Amalgam Fillings: Safe During Pregnancy?

is amalgam filling safe during pregnancy

Dental amalgam fillings have been used for over 150 years and are a combination of metals including mercury, silver, tin, and copper. Mercury is a known neurotoxin and can cause serious health issues including brain and spinal cord damage, developmental issues, and even death. Research has shown that amalgam fillings can have adverse effects on pregnant women and their babies, with mercury being able to cross the placental barrier and enter the baby's brain and kidneys.

Despite this, the UK has deemed the risk from amalgam fillings to be minimal, and the U.S. Food and Drug Administration (FDA) has found no reason to limit their use. However, some countries have banned or restricted the use of amalgam fillings for pregnant women and children, and the World Health Organization has warned of mercury's adverse effects on fetuses and children.

Characteristics Values
Amalgam fillings safe during pregnancy The UK has avoided the use of amalgam for pregnant women for 20 years. The US Food and Drug Administration (FDA) found no reason to limit the use of amalgam and concluded that amalgam fillings are safe for adults and children ages 6 and above. However, amalgam fillings are not recommended for pregnant women.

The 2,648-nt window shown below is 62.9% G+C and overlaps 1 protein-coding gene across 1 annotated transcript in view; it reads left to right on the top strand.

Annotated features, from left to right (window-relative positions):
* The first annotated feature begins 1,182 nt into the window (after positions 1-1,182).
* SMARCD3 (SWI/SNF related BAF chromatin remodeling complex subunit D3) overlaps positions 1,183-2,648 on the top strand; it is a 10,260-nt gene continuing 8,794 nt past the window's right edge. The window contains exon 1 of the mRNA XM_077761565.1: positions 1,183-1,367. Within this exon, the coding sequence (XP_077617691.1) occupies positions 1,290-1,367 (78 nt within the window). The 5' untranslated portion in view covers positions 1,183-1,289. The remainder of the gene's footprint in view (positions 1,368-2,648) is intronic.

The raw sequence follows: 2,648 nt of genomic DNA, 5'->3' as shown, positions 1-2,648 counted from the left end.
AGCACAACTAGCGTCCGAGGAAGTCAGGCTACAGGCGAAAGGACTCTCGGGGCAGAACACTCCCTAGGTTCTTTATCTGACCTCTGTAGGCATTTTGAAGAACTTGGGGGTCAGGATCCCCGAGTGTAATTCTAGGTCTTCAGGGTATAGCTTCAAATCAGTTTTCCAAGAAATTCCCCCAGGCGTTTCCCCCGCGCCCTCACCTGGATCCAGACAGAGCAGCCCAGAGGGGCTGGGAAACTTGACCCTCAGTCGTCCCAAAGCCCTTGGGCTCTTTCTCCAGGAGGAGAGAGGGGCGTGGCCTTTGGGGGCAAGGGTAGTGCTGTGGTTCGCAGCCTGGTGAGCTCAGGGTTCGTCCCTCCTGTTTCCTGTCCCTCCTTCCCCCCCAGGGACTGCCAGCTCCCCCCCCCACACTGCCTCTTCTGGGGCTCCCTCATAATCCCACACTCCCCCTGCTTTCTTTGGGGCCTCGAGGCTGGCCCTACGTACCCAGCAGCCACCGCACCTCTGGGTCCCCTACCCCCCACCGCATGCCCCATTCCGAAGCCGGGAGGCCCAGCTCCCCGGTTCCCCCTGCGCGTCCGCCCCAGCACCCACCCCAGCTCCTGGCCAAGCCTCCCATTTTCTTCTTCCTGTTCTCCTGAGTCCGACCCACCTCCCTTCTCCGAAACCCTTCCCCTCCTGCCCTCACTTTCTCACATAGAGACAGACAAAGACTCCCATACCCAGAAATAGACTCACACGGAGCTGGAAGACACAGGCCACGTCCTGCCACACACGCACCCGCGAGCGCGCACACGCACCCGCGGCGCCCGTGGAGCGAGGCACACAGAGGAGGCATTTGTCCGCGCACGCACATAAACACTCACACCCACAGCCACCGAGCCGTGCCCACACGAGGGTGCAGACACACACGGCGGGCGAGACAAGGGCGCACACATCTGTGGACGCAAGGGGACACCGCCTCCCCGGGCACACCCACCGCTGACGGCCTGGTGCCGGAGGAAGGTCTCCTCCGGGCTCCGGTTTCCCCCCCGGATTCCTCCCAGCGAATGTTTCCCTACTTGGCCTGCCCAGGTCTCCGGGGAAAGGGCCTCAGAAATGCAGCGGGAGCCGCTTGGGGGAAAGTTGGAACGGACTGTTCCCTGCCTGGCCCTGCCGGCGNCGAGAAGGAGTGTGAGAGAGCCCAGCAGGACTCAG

Amalgam fillings safe for children The World Health Organization has warned of mercury's adverse effects on children. The IAOMT does not recommend amalgam fillings for anyone. The US, Norway, Sweden, Denmark, Estonia, Finland, Italy, Japan, Switzerland, France, Austria, Canada, Germany, and the EU have all banned or restricted the use of amalgam fillings for children.
Mercury safe during pregnancy Mercury can cross the placenta. Mercury is a neurotoxin and can cause tremors, impaired vision and hearing, paralysis, insomnia, emotional instability, developmental deficits during fetal development, and attention deficit and developmental delays during childhood.
Mercury safe for children Children are at risk of health impairments linked to dental amalgam mercury fillings.

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Mercury poisoning and its effects on the fetus

Mercury is a metal that occurs naturally in the environment and can exist as a liquid or a gas. It is used in amalgam fillings because it helps make the filling material pliable. While amalgam has been the most popular and effective filling material used in dentistry for the last 150 years, concerns have been raised about its safety during pregnancy due to the presence of mercury.